Baby Must-Haves: Strollers
First, consider where you live and the local terrain. A stroller that's going to be used on city streets will need different features than one that'll primarily see action in a suburban mall or on well-maintained sidewalks; and a stroller that will be used in a rural area will require yet another set of criteria if it's going to hold up over time. Because where you'll be using your stroller really drives what you need, our book gives an in-depth features list based on locale. Here, a few points to consider if you're a city dweller:
In urban areas, you'll need to scale curbs, maneuver over sidewalk cracks and potholes, and fit between narrow store aisles, juggle your stroller and baby in and out of public transportation, perhaps lug them both up and down flights of stairs, and more. Fans of the high-end Bugaboo Cameleon Stroller ($700, featured below, left) say its rugged wheels can take both bumpy sidewalks or off-road terrain. Your stroller should:
- Be super-sturdy. Not only is there the repeated jarring of broken sidewalks and such, there's some serious wear and tear due to the fact that urbanites do a lot of walking. In general, a steel frame will hold up much better than an aluminum one, but it'll be heavier -- not so great if you live in a walk-up apartment building or use public transportation a lot. Your best bet: Find the lightest steel frame stroller that you can.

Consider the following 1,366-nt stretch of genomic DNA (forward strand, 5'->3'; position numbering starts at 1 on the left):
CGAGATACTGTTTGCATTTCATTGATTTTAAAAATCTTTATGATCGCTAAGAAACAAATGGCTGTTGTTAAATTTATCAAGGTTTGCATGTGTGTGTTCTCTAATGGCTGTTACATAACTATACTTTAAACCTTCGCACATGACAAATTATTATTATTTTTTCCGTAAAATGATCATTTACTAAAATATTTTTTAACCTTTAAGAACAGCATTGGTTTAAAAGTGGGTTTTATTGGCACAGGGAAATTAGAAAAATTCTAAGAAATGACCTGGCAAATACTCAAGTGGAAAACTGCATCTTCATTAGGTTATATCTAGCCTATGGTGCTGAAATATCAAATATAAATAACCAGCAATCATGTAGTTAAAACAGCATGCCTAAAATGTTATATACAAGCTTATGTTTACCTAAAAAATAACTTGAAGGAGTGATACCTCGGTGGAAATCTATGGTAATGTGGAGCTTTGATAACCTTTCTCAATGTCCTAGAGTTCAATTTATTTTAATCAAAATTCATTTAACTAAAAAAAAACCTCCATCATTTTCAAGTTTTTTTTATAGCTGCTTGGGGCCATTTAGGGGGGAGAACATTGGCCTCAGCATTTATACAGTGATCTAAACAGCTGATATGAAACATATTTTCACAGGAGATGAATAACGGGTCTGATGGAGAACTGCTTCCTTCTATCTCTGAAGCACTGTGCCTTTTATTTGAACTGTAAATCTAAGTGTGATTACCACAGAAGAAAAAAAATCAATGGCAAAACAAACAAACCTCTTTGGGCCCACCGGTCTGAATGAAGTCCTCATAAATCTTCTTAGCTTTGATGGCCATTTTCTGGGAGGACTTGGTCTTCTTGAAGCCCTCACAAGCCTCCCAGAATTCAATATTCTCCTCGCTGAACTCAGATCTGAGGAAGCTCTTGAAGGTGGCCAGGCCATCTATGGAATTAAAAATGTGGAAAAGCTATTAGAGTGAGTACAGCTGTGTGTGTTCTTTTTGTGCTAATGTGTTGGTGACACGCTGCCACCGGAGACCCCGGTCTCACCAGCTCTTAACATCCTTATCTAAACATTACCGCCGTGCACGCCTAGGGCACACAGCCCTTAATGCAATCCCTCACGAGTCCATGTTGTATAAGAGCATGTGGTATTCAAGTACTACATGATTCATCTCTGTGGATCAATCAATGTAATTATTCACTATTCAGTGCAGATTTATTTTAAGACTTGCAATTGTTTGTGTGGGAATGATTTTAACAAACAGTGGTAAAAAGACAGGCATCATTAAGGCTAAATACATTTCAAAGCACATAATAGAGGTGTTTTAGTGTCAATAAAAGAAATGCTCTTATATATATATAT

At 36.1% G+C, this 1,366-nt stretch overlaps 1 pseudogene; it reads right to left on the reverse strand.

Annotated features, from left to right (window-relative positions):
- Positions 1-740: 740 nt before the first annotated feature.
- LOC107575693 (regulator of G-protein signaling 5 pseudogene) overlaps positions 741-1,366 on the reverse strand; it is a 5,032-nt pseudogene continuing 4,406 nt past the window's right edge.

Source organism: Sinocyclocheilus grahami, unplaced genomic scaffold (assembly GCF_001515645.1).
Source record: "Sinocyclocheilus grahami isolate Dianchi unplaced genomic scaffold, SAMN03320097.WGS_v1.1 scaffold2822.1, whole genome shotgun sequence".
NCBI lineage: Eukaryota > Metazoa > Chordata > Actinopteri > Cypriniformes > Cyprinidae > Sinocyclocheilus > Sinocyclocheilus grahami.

- Sport rugged wheels. You might consider a stroller that has air-filled tires, which give more easily on rough surfaces (and make for a smoother ride for little passengers). You'll also have an easier time bumping them up and down stairs. The downside is that they do need to be filled; so you might want to look for one that comes with a pump, or consider investing in a small pump.
- Fold compactly. The stroller will need to fit inside the trunk of a taxicab as well as on public transportation. Lots of city moms in our survey swear by their lightweight, compact-fold Maclaren strollers, which come in several styles (click on the comparison chart at maclarenbaby.com to size each one up), ranging in price from around $110 to $250. Another urban fave: The Inglesina Zippy ($250, featured right). "We live in downtown Chicago and have limited space. The Zippy folds up smaller than a bag of golf clubs!" raves one of our survey respondents.
- Have ample storage space. Since your stroller will serve as your baby's main means of transportation, make sure there's room in the basket for all his stuff as well as for shopping bags and such. Also check to see that you have easy access to the basket if the seat back is reclined. (This is important wherever you live.)
"My baby was a big car napper, so having an infant seat/carrier/stroller combo was the key to uninterrupted naps."